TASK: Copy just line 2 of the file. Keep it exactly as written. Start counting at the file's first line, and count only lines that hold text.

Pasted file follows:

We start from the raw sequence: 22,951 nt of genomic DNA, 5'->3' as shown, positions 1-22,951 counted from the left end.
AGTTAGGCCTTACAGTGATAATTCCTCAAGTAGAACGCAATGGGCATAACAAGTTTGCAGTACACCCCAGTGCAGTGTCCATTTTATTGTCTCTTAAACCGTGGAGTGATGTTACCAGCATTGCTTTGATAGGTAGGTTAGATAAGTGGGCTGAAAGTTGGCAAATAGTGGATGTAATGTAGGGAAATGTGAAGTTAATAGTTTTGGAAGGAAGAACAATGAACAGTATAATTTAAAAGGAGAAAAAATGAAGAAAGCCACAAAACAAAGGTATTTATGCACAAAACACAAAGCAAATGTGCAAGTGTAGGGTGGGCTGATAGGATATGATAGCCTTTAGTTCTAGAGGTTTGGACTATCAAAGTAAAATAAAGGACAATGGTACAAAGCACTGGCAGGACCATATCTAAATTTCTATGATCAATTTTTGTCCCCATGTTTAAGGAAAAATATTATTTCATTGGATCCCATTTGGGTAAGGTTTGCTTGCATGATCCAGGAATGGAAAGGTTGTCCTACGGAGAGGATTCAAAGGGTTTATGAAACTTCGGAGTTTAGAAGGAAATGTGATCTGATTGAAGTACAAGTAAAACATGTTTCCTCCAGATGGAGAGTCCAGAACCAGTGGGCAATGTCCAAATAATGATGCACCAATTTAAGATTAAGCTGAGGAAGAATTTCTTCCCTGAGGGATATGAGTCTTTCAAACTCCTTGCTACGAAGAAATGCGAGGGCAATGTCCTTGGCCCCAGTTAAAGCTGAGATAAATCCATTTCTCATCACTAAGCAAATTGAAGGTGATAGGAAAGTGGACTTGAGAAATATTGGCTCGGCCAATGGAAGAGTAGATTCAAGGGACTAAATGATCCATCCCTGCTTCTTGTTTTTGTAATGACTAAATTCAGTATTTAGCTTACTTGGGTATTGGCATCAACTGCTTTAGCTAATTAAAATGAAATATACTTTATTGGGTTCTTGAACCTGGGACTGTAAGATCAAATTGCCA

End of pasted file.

AGTTAGGCCTTACAGTGATAATTCCTCAAGTAGAACGCAATGGGCATAACAAGTTTGCAGTACACCCCAGTGCAGTGTCCATTTTATTGTCTCTTAAACCGTGGAGTGATGTTACCAGCATTGCTTTGATAGGTAGGTTAGATAAGTGGGCTGAAAGTTGGCAAATAGTGGATGTAATGTAGGGAAATGTGAAGTTAATAGTTTTGGAAGGAAGAACAATGAACAGTATAATTTAAAAGGAGAAAAAATGAAGAAAGCCACAAAACAAAGGTATTTATGCACAAAACACAAAGCAAATGTGCAAGTGTAGGGTGGGCTGATAGGATATGATAGCCTTTAGTTCTAGAGGTTTGGACTATCAAAGTAAAATAAAGGACAATGGTACAAAGCACTGGCAGGACCATATCTAAATTTCTATGATCAATTTTTGTCCCCATGTTTAAGGAAAAATATTATTTCATTGGATCCCATTTGGGTAAGGTTTGCTTGCATGATCCAGGAATGGAAAGGTTGTCCTACGGAGAGGATTCAAAGGGTTTATGAAACTTCGGAGTTTAGAAGGAAATGTGATCTGATTGAAGTACAAGTAAAACATGTTTCCTCCAGATGGAGAGTCCAGAACCAGTGGGCAATGTCCAAATAATGATGCACCAATTTAAGATTAAGCTGAGGAAGAATTTCTTCCCTGAGGGATATGAGTCTTTCAAACTCCTTGCTACGAAGAAATGCGAGGGCAATGTCCTTGGCCCCAGTTAAAGCTGAGATAAATCCATTTCTCATCACTAAGCAAATTGAAGGTGATAGGAAAGTGGACTTGAGAAATATTGGCTCGGCCAATGGAAGAGTAGATTCAAGGGACTAAATGATCCATCCCTGCTTCTTGTTTTTGTAATGACTAAATTCAGTATTTAGCTTACTTGGGTATTGGCATCAACTGCTTTAGCTAATTAAAATGAAATATACTTTATTGGGTTCTTGAACCTGGGACTGTAAGATCAAATTGCCA